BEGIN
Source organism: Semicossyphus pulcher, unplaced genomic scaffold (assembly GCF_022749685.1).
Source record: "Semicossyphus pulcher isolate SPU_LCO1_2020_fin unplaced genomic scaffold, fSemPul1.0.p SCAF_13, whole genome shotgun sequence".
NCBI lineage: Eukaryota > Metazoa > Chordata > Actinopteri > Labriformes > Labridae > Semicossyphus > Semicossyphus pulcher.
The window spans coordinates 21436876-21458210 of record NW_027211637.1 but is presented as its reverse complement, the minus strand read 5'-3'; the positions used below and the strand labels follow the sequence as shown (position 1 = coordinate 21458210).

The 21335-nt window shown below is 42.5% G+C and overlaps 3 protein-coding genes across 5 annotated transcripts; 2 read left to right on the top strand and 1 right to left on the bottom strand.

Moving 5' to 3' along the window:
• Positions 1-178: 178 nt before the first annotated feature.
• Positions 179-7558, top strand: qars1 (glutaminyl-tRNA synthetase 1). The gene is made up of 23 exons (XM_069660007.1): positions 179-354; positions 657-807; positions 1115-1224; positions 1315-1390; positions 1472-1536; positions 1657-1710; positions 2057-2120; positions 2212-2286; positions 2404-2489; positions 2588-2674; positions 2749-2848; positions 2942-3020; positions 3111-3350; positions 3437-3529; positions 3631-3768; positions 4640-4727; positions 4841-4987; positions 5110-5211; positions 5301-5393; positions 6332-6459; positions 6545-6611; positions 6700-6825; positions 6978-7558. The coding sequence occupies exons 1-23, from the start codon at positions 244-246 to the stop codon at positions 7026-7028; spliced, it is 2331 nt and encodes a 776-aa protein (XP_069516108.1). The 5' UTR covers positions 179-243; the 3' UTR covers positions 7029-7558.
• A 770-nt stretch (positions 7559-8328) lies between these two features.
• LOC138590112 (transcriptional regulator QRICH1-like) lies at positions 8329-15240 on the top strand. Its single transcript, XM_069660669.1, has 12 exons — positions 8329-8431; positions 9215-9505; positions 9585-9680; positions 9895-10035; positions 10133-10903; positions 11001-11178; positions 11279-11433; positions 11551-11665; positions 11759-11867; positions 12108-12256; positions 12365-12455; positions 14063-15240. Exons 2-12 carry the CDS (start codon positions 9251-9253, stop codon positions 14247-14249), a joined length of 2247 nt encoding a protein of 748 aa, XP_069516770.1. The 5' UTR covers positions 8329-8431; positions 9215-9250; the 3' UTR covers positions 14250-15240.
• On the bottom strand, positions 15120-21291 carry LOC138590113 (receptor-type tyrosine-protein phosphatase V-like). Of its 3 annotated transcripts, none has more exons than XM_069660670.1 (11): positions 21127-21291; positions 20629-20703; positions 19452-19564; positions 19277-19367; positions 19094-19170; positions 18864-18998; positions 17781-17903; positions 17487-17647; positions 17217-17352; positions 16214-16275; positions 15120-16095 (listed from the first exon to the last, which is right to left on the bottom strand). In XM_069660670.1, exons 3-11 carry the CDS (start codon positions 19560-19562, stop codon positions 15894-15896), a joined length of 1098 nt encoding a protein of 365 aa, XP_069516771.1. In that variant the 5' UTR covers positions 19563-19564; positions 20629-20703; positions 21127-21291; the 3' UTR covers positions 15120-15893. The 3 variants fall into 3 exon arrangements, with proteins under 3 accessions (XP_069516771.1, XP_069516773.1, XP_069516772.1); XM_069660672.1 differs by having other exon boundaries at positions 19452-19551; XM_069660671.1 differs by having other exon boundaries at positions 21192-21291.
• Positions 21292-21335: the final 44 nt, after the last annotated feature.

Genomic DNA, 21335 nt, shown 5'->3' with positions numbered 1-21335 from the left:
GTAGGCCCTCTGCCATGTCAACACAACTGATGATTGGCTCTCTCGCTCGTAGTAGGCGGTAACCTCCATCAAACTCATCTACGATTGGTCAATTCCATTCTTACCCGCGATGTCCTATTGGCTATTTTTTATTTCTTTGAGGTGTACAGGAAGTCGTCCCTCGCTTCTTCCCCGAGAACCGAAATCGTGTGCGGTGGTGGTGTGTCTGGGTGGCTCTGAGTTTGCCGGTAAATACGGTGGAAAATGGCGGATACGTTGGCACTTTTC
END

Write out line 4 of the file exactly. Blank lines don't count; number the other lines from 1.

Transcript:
The window spans coordinates 21436876-21458210 of record NW_027211637.1 but is presented as its reverse complement, the minus strand read 5'-3'; the positions used below and the strand labels follow the sequence as shown (position 1 = coordinate 21458210).